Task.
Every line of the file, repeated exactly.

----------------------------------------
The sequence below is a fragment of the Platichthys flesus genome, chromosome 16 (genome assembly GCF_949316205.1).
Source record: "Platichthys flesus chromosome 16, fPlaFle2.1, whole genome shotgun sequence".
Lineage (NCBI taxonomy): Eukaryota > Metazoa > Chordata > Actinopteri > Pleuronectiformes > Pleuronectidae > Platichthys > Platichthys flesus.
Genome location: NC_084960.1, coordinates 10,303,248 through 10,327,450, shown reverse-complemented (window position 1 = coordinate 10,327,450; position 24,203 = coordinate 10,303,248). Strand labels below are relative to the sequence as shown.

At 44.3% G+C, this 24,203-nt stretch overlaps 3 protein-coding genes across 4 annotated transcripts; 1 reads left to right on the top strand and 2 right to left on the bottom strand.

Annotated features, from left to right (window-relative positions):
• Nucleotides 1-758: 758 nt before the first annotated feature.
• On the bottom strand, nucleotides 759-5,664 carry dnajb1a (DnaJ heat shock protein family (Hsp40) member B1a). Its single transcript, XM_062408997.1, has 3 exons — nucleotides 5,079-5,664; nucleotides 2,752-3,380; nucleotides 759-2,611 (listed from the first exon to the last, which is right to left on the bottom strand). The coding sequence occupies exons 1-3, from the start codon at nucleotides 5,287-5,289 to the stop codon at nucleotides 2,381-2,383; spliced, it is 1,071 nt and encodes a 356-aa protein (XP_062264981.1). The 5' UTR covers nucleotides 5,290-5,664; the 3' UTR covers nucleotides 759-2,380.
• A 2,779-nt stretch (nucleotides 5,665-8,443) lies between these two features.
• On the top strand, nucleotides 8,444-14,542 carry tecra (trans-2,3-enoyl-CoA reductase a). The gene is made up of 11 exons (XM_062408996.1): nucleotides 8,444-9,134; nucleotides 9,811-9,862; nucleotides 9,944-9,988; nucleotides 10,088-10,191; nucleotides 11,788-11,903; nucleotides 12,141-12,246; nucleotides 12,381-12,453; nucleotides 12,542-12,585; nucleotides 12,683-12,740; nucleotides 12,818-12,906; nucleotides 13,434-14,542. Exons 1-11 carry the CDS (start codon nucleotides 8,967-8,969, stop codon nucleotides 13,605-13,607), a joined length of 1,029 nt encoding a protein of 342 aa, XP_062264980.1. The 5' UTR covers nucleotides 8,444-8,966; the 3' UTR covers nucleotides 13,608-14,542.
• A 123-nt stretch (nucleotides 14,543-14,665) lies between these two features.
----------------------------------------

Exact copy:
The sequence below is a fragment of the Platichthys flesus genome, chromosome 16 (genome assembly GCF_949316205.1).
Source record: "Platichthys flesus chromosome 16, fPlaFle2.1, whole genome shotgun sequence".
Lineage (NCBI taxonomy): Eukaryota > Metazoa > Chordata > Actinopteri > Pleuronectiformes > Pleuronectidae > Platichthys > Platichthys flesus.
Genome location: NC_084960.1, coordinates 10,303,248 through 10,327,450, shown reverse-complemented (window position 1 = coordinate 10,327,450; position 24,203 = coordinate 10,303,248). Strand labels below are relative to the sequence as shown.

At 44.3% G+C, this 24,203-nt stretch overlaps 3 protein-coding genes across 4 annotated transcripts; 1 reads left to right on the top strand and 2 right to left on the bottom strand.

Annotated features, from left to right (window-relative positions):
• Nucleotides 1-758: 758 nt before the first annotated feature.
• On the bottom strand, nucleotides 759-5,664 carry dnajb1a (DnaJ heat shock protein family (Hsp40) member B1a). Its single transcript, XM_062408997.1, has 3 exons — nucleotides 5,079-5,664; nucleotides 2,752-3,380; nucleotides 759-2,611 (listed from the first exon to the last, which is right to left on the bottom strand). The coding sequence occupies exons 1-3, from the start codon at nucleotides 5,287-5,289 to the stop codon at nucleotides 2,381-2,383; spliced, it is 1,071 nt and encodes a 356-aa protein (XP_062264981.1). The 5' UTR covers nucleotides 5,290-5,664; the 3' UTR covers nucleotides 759-2,380.
• A 2,779-nt stretch (nucleotides 5,665-8,443) lies between these two features.
• On the top strand, nucleotides 8,444-14,542 carry tecra (trans-2,3-enoyl-CoA reductase a). The gene is made up of 11 exons (XM_062408996.1): nucleotides 8,444-9,134; nucleotides 9,811-9,862; nucleotides 9,944-9,988; nucleotides 10,088-10,191; nucleotides 11,788-11,903; nucleotides 12,141-12,246; nucleotides 12,381-12,453; nucleotides 12,542-12,585; nucleotides 12,683-12,740; nucleotides 12,818-12,906; nucleotides 13,434-14,542. Exons 1-11 carry the CDS (start codon nucleotides 8,967-8,969, stop codon nucleotides 13,605-13,607), a joined length of 1,029 nt encoding a protein of 342 aa, XP_062264980.1. The 5' UTR covers nucleotides 8,444-8,966; the 3' UTR covers nucleotides 13,608-14,542.
• A 123-nt stretch (nucleotides 14,543-14,665) lies between these two features.